Paper provided by Econometric Society in its series Econometric Society 2004 Far Eastern Meetings with number 594.

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Date of creation: 11 Aug 2004
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Handle: RePEc:ecm:feam04:594

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Keywords: Monetary policy; inflation targeting; business cycles; open economy; structural VAR models; inflation; interest rates; exchange rates; climate; international linkages;

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References

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  1. Richard Clarida & Jordi Galí & Mark Gertler, 1997. "The science of monetary policy: A new Keynesian perspective," Economics Working Papers 356, Department of Economics and Business, Universitat Pompeu Fabra, revised Apr 1999.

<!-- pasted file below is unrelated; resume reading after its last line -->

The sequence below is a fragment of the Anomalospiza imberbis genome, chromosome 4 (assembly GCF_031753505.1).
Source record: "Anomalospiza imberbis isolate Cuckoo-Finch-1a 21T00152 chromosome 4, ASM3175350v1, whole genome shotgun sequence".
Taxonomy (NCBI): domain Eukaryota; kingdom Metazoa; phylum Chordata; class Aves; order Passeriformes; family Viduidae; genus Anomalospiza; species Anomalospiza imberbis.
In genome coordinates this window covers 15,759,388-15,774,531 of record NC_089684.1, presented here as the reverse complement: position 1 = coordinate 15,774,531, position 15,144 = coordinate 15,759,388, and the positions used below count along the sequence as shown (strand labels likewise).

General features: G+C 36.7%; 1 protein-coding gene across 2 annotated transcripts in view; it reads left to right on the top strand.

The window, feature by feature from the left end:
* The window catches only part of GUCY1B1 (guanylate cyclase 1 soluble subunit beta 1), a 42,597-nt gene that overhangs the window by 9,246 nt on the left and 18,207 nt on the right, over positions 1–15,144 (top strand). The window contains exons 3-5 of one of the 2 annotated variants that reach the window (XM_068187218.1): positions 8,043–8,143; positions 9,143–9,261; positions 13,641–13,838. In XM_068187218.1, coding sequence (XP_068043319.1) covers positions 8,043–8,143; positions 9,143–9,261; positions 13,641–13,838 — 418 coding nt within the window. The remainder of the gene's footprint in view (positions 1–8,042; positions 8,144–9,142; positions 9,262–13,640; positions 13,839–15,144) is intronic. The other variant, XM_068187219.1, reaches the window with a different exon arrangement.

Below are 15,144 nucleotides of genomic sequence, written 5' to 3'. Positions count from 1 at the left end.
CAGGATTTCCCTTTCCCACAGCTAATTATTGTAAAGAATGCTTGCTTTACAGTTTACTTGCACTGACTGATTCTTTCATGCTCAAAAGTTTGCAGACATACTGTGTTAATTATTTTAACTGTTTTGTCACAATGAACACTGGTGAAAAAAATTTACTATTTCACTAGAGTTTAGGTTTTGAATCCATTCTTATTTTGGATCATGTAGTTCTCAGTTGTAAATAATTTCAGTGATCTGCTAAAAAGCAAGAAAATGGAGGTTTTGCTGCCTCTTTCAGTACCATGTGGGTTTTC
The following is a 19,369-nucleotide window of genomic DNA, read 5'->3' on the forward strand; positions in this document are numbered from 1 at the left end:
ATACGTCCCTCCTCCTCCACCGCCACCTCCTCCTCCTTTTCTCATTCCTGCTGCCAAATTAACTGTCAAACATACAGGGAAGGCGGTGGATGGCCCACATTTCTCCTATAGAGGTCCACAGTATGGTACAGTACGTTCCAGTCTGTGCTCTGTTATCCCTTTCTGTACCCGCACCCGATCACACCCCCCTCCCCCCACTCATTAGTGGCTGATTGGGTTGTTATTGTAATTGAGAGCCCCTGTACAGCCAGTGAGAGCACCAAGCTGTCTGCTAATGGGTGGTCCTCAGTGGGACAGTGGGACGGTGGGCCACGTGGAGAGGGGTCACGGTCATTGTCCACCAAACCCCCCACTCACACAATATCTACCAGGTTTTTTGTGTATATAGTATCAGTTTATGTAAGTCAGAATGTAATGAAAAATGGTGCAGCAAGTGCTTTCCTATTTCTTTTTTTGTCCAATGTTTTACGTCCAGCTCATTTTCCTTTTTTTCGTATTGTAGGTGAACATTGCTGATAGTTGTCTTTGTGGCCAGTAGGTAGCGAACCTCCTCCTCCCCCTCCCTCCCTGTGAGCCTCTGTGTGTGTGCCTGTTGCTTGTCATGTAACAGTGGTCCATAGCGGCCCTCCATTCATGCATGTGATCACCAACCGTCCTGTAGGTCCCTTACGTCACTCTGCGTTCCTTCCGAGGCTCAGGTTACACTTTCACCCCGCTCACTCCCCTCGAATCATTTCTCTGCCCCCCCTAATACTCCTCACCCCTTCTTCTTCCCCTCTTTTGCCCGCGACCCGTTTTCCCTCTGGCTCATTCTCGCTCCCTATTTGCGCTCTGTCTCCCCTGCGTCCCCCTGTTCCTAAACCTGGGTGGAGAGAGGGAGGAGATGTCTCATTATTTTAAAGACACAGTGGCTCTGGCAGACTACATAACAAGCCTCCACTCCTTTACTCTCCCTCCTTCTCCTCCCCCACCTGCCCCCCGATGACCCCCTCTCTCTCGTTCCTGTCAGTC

2. Ben S. Bernanke, 1986. "Alternative Explanations of the Money-Income Correlation," NBER Working Papers 1842, National Bureau of Economic Research, Inc.
  3. Timothy Cogley & James M. Nason, 1993. "Effects of the Hodrick-Prescott filter on trend and difference stationary time series: implications for business cycle research," Working Papers in Applied Economic Theory 93-01, Federal Reserve Bank of San Francisco.
  4. Iris Claus & Christie Smith, 1999. "Financial intermediation and the monetary transmission mechanism," Reserve Bank of New Zealand Bulletin, Reserve Bank of New Zealand, vol. 62, December.